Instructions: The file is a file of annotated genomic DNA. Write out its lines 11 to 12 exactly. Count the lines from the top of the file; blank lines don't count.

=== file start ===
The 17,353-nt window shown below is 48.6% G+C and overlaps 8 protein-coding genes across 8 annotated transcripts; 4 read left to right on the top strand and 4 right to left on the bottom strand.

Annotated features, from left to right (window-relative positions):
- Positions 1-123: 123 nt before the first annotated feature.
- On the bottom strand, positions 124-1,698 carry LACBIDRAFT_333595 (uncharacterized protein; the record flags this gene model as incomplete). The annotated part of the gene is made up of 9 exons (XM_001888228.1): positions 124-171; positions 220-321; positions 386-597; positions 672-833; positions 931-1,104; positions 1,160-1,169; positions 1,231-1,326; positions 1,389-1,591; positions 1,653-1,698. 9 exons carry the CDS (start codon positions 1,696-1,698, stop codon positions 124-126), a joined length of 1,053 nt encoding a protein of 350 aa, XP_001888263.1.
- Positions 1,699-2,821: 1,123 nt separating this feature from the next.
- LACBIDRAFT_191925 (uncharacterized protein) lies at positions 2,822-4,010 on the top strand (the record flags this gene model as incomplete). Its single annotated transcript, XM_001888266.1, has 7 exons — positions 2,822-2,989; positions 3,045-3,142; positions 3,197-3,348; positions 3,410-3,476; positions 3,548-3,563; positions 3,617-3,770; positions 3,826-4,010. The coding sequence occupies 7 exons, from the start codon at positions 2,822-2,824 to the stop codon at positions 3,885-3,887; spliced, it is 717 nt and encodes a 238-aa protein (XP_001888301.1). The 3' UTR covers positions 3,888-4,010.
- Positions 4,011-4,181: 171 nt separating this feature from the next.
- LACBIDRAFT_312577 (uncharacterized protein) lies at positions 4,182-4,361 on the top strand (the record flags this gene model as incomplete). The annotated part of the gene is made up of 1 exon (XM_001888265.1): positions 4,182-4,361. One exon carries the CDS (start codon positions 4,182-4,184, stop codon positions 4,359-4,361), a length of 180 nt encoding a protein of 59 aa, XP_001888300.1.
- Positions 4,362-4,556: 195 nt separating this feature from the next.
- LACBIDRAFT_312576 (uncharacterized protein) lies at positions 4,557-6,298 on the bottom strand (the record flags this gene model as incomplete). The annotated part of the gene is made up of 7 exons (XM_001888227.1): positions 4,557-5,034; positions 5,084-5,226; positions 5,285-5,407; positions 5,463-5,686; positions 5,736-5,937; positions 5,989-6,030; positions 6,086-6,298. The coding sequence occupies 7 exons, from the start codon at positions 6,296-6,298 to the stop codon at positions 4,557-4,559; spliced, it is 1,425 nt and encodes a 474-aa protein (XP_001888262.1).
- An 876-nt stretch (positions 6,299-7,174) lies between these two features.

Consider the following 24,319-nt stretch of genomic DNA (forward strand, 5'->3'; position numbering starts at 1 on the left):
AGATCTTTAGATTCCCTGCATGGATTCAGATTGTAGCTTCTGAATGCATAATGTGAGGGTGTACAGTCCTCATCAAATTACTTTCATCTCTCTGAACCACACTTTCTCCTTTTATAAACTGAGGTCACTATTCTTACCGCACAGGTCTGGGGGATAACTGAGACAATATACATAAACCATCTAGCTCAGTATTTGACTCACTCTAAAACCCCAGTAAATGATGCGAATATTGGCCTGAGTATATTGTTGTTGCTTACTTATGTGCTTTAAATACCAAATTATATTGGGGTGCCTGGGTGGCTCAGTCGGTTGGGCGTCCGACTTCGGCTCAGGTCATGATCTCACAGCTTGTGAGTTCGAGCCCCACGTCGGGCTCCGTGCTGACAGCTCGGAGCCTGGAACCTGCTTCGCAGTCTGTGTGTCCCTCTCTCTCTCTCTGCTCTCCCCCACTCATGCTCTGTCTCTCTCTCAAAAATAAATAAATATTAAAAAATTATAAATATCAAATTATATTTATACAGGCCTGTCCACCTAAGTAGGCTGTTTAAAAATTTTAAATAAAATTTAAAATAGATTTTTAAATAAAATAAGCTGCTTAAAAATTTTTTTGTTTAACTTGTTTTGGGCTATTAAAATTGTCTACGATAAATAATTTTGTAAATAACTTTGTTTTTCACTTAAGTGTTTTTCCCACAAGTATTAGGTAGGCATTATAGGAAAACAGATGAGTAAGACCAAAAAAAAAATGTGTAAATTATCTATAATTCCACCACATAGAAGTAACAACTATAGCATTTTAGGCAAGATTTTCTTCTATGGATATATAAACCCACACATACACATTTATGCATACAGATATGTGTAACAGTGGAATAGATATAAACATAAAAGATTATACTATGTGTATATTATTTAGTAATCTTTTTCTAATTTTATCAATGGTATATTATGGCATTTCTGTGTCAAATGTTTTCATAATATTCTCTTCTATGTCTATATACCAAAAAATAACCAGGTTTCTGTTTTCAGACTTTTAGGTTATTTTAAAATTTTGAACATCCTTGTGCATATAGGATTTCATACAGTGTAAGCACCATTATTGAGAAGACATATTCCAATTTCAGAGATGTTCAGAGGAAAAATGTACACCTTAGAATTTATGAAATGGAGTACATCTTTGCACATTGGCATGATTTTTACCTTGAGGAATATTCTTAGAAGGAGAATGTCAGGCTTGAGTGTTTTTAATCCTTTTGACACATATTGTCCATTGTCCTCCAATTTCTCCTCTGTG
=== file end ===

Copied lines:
- An 876-nt stretch (positions 6,299-7,174) lies between these two features.

Consider the following 24,319-nt stretch of genomic DNA (forward strand, 5'->3'; position numbering starts at 1 on the left):